Steele said she doesn’t think the new grading system prepares students for real-world challenges, including deadlines and the expectation that work will be done.
“When you’re out in the real world, your boss might want to do this by this date, and these kids are going to be like ‘What does that mean? What do I do?’ They’re not preparing them the right way.”
With the new system, she believes that students who are used to turning papers in on time will see others turn them in late and they will lose their drive because it won’t make a difference in the grade, she said.
With the new curriculum, she said her daughter no longer brings home spelling lists, and her children have homework assignments that are not worth points and are not counted toward a grade.
“I’m afraid they’re falling further behind. They’re not being pushed to their potential,” Steele said.
She said she wants to see more studies and research pointing to the benefits of the new grading system before the district continues to use it.
Now, Steele is working to organize parents who are unhappy with the new grading system.
“One person can’t change this, an army can change it. If we can’t get a group of parents in both elementary schools and East Middle School to get on the same page together, it’s not going to change. We can tackle this thing together. Right now I think the school board is only looking out for the school board’s best interests and trying to be with all their bigger city schools. They’re trying to push so much on these kids. They need to just let them be kids and let teachers teach.”
East Middle School PTO President Mackenzie Robinson said she has mixed feelings about the new standards-based grading system.
On the one hand, she thinks it would be good for parents to have more details about areas where their children need work. On the other hand, she thinks the district should be consistent with the grading system from school to school.
“How is it paying out when this kid has a 4.0 GPA and when this kid is Exceeding?” Robinson said.
Robinson’s other concern is that the grading system may be extended to the high school, where students’ grade-point averages are a key part of getting into college and earning scholarships.
Until the district is able to answer more parents’ questions about the system and its further implementation, she thinks most parents will have a hard time understanding the changes and why some educators think it’s time for different grading methods.
“They don’t have answers for those questions right now,” Robinson said. “It will take a while for parents.”
At this time, Randy Steele, Joplin Board of Education president (no relation to Jennifer Steele), said there are no plans to change the grading system at the high school level. Hart said there’s no predicting if or when the new grading system might be applied to the high school level.
“There are so many variables in what’s happening in education with Common Core and assessments,” Hart said, referring to standardized state testing that will replace the Missouri Assessment Program tests next year. “There’s going to be a lot of game changers and also in higher education, so it’s hard to predict over the next couple of years.”
However, at the high school this year, the district is implementing an Employability Report Card for students, in addition to the traditional point-based letter grades. It will rate a student on attendance, responsibility, whether he or she turned in assignments on time and other areas that would be useful for future employers, Besendorfer said.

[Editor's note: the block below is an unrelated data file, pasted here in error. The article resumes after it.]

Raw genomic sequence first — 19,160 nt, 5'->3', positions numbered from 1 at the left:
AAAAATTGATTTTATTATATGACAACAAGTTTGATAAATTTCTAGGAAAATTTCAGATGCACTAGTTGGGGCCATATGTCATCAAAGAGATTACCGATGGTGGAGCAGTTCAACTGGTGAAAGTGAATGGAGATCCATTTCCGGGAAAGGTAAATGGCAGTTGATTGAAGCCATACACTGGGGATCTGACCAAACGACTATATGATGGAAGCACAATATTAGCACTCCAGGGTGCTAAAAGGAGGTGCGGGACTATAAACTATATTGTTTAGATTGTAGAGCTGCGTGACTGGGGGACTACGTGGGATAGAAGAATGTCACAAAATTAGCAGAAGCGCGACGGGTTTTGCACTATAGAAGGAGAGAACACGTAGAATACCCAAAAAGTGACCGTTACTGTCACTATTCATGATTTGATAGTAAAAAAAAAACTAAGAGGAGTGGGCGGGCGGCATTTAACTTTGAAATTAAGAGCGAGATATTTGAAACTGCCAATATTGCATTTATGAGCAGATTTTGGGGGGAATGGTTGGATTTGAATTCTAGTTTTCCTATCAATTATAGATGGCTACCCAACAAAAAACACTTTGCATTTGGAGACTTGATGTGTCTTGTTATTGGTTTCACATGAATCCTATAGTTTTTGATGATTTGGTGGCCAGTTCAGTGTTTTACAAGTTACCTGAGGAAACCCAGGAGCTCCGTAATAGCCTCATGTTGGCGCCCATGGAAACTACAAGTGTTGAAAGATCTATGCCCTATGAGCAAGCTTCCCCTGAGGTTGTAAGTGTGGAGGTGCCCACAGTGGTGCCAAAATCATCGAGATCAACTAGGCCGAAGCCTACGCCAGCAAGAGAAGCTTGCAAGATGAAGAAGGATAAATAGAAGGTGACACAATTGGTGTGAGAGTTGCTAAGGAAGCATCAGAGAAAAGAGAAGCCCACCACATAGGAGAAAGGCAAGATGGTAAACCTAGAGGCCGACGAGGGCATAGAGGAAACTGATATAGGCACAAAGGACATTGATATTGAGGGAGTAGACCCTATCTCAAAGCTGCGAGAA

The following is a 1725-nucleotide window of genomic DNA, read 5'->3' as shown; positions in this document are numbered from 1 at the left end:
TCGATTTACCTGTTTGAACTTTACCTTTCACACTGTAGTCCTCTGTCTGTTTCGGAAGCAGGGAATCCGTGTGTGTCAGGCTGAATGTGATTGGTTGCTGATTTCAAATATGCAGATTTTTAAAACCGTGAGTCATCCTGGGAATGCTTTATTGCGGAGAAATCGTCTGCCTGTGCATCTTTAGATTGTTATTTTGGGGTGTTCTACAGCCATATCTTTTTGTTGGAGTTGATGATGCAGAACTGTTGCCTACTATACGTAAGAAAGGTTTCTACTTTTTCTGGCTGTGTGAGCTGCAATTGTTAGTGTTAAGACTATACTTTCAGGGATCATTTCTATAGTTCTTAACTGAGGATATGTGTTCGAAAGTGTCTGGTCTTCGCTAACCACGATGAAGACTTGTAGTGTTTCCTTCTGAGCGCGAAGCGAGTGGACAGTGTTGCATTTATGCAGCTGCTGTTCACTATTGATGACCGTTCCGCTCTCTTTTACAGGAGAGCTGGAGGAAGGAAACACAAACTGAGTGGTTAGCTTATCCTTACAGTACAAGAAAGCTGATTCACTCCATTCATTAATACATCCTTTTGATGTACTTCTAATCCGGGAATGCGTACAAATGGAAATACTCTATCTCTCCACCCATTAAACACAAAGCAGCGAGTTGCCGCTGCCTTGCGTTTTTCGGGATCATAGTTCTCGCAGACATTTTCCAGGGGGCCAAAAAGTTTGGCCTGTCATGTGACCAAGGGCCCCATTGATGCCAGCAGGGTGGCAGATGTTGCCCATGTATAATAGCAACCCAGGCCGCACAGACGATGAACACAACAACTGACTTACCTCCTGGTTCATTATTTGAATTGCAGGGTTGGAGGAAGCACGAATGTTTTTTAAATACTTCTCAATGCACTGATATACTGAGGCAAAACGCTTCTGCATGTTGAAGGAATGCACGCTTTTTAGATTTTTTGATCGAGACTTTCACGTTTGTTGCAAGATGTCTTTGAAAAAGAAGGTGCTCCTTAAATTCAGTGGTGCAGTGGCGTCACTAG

Ashley Wright, a first-grade teacher at McKinley Elementary, said she enjoys the new grading system, even though it is harder and takes more time to complete than the old grade card since the teacher must evaluate each student’s progress on each skill in every subject.
“It makes them more accountable,” Wright said of the new standards-based grade cards. “The kids are much more proud of (their grades).”
Standards-based grading was discussed by the Joplin School Board at a meeting this spring, but it was after the pilot program had already been put into place. The board did not vote on it. During that meeting, when board members asked why it had not been brought to them prior to implementation, Besendorfer said that it must have slipped through the cracks after the May 22, 2011, tornado.
Hart said implementing the pilot program at the schools was a joint decision between school principals and district officials. She said she is unaware of any teachers at the schools involved who aren’t on board with the new system.
“We had so much on our plate after the tornado; if things didn’t get communicated directly to the board they may have gotten overlooked,” Hart said. “It’s not something the principals would have just done on their own without consulting.”
“It’s hard for parents and myself not to see the A, B, C, D letter grade,” said Randy Steele, board president. “We want to make sure kids are learning and we don’t just give a C or B. We want to show where they’re at, what they’ve met and haven’t met.”
Steele said the teachers and principals came to the administration about the new system and “took the ball and ran with it last year themselves.” He said that East Middle School Principal Bud Sexson has previous experience with the system from his work in Oklahoma.
AN INFORMATIONAL MEETING for East Middle School parents will be held at 6 p.m. Monday, Sept. 17, at East Middle School. Parents are encouraged to attend and ask questions about the new grading system.